The female mummy , its mask impassive, simply stood its ground, oblivious to their attacks. A swipe with the strength of a gorilla knocked Sebastian sprawling, and it seemed to have some strange abilities which hampered their efforts to harm it. A lucky shot from Henry finally spun the creature sideways, and pressing their advantage the others poured fire into it till it fell.

There was coughing and several moments of silent. Esmeralda leaned over the statue.

“There appears to be some sort of mechanism inside” she said. “But who could possibly make such a thing?”

“And the mummy. Blood again.” said Henry.

“False bits in jars too” said Bertie, breaking one open before Esmeralda could object.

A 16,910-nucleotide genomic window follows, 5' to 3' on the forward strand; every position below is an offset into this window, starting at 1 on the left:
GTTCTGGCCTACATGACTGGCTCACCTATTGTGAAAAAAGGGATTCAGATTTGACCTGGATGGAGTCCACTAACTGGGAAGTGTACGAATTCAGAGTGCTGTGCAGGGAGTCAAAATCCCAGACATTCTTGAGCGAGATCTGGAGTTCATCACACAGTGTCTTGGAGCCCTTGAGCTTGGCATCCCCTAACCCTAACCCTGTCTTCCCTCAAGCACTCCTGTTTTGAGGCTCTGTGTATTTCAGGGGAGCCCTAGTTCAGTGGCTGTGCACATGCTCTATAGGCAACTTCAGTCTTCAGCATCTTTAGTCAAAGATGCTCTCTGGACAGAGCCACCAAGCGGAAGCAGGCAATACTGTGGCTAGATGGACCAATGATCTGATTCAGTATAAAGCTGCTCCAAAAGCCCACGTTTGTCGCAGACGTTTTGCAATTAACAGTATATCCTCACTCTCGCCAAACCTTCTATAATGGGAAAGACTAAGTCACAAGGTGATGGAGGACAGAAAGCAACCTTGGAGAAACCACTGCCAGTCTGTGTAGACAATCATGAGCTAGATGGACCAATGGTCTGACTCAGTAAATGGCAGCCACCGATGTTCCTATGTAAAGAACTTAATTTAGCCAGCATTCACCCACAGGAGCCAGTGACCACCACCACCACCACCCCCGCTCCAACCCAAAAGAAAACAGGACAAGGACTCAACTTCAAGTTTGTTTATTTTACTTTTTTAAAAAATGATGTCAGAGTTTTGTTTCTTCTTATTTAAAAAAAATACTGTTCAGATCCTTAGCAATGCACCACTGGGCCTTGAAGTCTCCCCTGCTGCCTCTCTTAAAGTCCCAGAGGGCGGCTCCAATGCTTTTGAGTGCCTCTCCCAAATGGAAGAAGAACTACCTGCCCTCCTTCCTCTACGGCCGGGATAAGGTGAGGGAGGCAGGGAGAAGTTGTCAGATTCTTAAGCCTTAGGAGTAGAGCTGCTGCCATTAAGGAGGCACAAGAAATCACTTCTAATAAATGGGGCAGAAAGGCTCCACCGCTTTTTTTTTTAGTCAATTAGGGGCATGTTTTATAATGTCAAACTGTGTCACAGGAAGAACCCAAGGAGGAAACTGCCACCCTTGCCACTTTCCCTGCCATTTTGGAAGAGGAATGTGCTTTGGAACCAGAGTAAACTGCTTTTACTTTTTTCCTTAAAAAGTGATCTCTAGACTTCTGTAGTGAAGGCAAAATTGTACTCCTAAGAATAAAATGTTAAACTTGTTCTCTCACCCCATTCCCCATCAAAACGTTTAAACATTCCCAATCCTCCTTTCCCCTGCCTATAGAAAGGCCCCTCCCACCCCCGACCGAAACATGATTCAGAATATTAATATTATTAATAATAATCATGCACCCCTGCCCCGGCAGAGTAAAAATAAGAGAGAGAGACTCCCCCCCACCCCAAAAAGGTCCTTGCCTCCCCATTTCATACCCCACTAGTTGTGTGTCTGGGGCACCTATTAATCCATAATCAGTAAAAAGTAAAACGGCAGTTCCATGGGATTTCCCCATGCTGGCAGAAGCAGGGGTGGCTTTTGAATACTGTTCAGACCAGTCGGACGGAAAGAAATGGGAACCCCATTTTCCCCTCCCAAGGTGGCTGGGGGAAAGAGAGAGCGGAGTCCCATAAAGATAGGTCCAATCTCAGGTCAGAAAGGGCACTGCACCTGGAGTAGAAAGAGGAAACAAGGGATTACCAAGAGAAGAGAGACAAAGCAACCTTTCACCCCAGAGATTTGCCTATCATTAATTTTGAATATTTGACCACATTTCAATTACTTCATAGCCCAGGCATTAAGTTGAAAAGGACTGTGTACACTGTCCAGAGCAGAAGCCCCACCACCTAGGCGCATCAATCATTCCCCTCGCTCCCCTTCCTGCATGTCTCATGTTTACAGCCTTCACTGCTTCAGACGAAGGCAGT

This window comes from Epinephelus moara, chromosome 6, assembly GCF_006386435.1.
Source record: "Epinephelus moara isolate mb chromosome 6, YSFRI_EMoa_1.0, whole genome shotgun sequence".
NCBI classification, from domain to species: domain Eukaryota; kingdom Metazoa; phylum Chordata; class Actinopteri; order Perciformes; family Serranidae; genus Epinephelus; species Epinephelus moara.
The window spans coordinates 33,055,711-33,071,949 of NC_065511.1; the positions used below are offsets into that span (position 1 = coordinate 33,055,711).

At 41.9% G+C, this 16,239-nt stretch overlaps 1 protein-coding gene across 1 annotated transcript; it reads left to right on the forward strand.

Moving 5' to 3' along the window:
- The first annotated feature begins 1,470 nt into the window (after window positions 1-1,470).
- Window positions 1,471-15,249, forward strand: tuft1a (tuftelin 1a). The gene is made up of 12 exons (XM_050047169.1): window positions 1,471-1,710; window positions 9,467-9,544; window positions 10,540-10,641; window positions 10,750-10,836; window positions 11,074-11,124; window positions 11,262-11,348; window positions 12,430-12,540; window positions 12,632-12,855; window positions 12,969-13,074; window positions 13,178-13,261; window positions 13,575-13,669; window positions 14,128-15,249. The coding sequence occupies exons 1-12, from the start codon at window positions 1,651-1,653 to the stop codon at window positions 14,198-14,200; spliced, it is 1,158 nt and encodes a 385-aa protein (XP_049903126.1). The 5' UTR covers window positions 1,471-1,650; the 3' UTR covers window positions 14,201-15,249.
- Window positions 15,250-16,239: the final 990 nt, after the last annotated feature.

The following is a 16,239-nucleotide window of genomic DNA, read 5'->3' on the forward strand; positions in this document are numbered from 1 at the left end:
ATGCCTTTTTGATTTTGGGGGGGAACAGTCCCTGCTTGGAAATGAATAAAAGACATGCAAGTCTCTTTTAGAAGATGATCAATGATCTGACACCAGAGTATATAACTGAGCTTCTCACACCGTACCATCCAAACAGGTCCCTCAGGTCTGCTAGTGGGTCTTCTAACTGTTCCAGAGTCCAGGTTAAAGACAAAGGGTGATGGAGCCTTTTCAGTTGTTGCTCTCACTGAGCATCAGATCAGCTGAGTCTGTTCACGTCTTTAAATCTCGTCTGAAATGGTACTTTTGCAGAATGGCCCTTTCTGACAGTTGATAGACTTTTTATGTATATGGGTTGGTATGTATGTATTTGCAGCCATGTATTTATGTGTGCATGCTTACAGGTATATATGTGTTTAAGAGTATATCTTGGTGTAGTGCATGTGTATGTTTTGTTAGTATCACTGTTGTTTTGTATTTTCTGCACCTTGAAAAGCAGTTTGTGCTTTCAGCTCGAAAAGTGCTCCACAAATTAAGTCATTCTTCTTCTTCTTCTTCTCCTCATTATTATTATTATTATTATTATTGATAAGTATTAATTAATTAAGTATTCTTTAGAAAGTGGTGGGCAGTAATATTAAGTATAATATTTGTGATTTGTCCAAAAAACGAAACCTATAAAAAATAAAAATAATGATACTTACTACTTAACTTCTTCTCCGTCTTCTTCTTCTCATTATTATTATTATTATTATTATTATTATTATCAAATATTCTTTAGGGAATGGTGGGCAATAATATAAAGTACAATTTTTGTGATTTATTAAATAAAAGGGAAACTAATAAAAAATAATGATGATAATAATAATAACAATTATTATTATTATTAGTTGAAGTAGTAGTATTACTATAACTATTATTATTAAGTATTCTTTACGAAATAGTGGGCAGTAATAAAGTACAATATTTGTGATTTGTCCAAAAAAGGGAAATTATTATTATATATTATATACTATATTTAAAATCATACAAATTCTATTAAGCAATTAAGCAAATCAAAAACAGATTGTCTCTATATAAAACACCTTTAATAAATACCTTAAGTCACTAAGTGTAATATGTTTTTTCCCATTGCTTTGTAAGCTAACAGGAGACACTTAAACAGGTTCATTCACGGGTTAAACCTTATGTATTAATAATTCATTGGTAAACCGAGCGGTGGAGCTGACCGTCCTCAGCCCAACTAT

One of the doorways led to a small library, with a canvas camp chair set before a collapsible trestle table. Around the room were hundreds of papyrus scrolls stored in carved niches. Several more were spread out on the many gold lecterns around the room.

“A lot of these seem to be architects drawings and technical treatises” said Esmerlda. “Hmm… this one is strange, listen.”

“When I used the ancient key, the pillars glowed like moonlight. When my slaves moved the pillars to my new temple, the light grew brighter. I believe they are somehow drawing Ba from Atlantis itself, and the closer the pillars are brought to the sunken island, the more powerful they become. I could use this light to guide me to Atlantis itself! I have been given the powers and lifespan of the Gods to remake the world in their name. I am their son and their heir, and the herald of the New Age”

There was also a oxford notebook, somewhat incongruous in the setting. indeed there was a supply of modern paper and writing materials. The writing inside was, however, in hieroglyphs. Esmeralda read it aloud.